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Appendix E, II - Writing (descriptive)


Nov 25 2011, 8:42am

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Appendix E, II - Writing (descriptive) Can't Post

'I cannot read the fiery letters,' said Frodo in a quavering voice.
'No,' said Gandalf, 'but I can. The letters are Elvish, of an ancient mode, but the language is that of Mordor, which I will not utter here.

- The Shadow of the Past.
When a philologist is also an artist, he is bound to delve into the graphic aspects of human communication as well as the phonetics, and study how and by whom the languages which interest him were preserved in durable matter – by setting them in stone, by drawing them on canvass, by writing them down on paper. And if the said philologist is also highly imaginative and creative, he is likely to dabble in inventing scripts, codes and even partial or complete alphabets.
Tolkien was all three, and he invented two alphabets: the Tengwar or letters, the High-Elvish script developed by Fëanor; and the Cirth or runes, ascribed to the Sinda Daeron (a lover, and in early versions of the tale a brother, of Lúthien) but later adapted by the Dwarves into the slightly different Angerthas Moria. The Tengwar were for writing with a brush or pen, while the Cirth were for scratched or incised inscription.
Tolkien discusses the history of each of these separately, before describing them; we will start with the descriptions.
Once again, I make no pretension of having fully understood how the alphabets are constructed; I refer you to squire's thorough analysis, especially of Tengwar (check especially the thread which begins with a quote from Pink Floyd).

* * *

Tengwar has thirty-six letters: graphically, there is a matrix of 6*4 and twelve extra letters. Within the matrix, every column (or series, as Tolkien calls it) indicated the position of the 'bow', and whether it was open or closed; and each row (or grade, as Tolkien calls it) indicates the length and position of the 'stem'.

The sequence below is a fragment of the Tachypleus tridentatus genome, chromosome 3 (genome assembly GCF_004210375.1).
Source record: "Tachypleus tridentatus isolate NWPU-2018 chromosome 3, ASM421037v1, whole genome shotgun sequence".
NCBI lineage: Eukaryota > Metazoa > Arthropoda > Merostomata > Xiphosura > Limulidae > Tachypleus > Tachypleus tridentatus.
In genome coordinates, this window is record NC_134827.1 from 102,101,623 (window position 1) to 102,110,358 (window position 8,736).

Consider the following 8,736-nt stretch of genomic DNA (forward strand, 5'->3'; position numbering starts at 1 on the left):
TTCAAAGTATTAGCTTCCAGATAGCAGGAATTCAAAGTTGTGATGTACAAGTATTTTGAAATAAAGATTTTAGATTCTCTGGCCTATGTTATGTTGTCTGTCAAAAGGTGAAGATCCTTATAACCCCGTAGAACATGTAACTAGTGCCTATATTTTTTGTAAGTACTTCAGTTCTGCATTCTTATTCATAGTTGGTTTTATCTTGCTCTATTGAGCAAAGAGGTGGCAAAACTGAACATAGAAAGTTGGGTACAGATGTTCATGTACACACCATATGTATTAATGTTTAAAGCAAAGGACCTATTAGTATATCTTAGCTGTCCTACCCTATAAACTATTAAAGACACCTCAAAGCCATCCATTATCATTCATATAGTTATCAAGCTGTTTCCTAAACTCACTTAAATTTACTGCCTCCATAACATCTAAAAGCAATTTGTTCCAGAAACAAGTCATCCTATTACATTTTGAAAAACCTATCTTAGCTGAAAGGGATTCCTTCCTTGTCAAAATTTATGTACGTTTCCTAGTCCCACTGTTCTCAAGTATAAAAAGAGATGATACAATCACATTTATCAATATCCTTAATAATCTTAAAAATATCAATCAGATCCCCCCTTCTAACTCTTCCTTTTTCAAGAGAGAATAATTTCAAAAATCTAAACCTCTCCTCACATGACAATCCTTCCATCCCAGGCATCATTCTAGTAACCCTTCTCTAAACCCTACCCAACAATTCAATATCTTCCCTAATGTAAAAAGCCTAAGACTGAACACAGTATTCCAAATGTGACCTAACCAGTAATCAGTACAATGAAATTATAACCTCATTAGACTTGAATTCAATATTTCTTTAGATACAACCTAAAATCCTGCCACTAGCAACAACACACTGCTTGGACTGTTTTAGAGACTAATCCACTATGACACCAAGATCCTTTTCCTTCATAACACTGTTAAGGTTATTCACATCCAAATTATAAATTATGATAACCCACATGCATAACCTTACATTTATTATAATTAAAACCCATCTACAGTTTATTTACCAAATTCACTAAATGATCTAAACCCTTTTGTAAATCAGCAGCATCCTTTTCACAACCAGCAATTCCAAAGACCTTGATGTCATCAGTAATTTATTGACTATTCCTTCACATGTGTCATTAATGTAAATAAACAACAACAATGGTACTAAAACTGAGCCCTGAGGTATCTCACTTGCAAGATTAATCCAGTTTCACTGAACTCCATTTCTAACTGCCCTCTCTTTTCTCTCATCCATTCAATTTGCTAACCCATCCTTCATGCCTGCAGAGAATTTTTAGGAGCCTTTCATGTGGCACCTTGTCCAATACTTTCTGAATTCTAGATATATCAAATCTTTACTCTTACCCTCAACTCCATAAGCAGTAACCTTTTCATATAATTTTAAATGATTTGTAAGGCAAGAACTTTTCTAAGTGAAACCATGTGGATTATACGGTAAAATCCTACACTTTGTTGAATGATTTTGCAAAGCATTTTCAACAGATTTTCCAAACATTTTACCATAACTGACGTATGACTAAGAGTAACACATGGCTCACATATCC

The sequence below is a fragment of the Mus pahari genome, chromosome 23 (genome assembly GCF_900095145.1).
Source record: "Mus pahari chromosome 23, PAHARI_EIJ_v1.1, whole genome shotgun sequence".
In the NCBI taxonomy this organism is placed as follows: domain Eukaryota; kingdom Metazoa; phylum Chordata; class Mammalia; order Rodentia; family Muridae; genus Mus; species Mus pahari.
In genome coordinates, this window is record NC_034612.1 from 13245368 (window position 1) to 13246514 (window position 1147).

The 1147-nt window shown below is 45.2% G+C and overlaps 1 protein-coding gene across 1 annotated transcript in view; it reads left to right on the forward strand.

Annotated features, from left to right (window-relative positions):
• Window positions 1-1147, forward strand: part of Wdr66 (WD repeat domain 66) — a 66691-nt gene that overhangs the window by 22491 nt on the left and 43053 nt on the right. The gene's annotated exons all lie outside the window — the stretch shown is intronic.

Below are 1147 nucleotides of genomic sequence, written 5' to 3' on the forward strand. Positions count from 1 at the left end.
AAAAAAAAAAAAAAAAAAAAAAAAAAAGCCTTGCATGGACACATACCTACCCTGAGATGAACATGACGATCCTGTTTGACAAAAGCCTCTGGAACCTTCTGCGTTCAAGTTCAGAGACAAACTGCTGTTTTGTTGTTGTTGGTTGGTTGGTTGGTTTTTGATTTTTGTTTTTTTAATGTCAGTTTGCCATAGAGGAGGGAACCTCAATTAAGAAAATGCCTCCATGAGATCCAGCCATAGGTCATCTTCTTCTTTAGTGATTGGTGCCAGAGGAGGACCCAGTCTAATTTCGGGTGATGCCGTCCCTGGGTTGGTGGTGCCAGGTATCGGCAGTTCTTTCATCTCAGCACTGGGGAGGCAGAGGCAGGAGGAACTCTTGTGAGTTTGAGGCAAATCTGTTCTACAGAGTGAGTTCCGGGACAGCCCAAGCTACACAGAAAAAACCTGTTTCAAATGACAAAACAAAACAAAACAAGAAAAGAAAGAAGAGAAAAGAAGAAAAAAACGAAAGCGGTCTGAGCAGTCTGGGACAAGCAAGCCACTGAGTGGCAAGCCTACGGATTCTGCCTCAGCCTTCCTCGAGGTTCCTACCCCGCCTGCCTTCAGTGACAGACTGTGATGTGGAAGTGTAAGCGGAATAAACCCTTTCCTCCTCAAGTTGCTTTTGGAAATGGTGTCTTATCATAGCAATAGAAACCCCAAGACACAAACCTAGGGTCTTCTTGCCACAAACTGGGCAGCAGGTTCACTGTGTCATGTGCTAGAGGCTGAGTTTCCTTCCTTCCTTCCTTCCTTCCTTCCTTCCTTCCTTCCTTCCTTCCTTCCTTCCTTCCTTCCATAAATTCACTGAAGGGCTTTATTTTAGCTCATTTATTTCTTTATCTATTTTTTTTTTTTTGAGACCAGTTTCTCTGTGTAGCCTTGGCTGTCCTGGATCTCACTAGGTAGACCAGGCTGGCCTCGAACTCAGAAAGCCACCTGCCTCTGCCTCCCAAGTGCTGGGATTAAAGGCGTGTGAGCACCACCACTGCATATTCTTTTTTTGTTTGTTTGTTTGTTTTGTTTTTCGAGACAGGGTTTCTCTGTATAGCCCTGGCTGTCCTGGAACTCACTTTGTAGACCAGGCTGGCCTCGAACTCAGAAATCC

Phonetically, the matrix is supposed to express how the letters are formed; in fact, as squire observed, it was not so much an alphabet as a system of arranging consonants.
However, only four of the grades fit into this pattern. The fifth grade is basically variations on n and m (nasals), and the sixth is semi-vocal weak consonants – our friends w and y, and the untrilled r; but as these have become merged with the weak grade four, there was 'room' for vowels.
Has Tolkien ever explained which vowel fitted where? Which of the five basic vowels was left without a letter?

The last twelve letters are arguably the least important; but we find here three surprising letters: l, the full r and (perhaps most surprisingly) s.
Why these three? Aren't they important enough?

This reduction in the importance of s, reminds me of the very curious remark in the essay regarding pronunciation, in the entry for TH:


This has become s in Quenya spoken, though still written with a different letter; as in Q. Isil, S. Ithil, 'moon'.

Hmm. So first, it appears that there was a much more important letter (no. 9, in addition to no. 29) which was pronounced in spoken Quenya as s; the differentiation in writing was probably kept as a matter of grammatical curiosity, to remind if the word's etymological origin. Anyone who regularly reads English will encounter many such examples. How many letters do you need to write 'laugh'?
But it is interesting that while in Quenya, the 'Elf-Latin' of the opening remarks of appendix E, the th sound morphed into s, in Sindarin it was retained.
Readers of The Silmarillion – have you ever realized that the Sindarin Elu Thingol was probably more 'correct' than the Quenya Elwë Singollo? I note that in Splintered Light, Verlyn Fleiger argued the opposite, that the Singollo->Thingol morph was actually a sign of his receding further away from the light.

If even I have noticed this weird case, it surely had not escaped Tolkien. And during the last period of his work, he composed an elaborate work, The Shibboleth of Fëanor, which represents Fëanor as one of the last of the 'old guard' which insisted upon preserving the th sound when most of the Noldor have reverted to using an s (This essay was discussed here). The long, 'double' s did exist, and was connected to the rare consonant z; but many of the uses of s were actually reduced forms of th.
Did Fëanor relegate the silma (the letter denoting s) to the lower part of the table as a part of the struggle for the 'purity' of the Noldor's speech, or is the s sound really not a natural part of the system?
If I may quote squire's conclusion:


I’ve had a very strong feeling throughout this technical description that Tolkien is straightforwardly describing his invention of the Tengwar and Quenya; you could practically substitute “I” for “the Elves” throughout, and it would be the autobiography of this particular word-artist.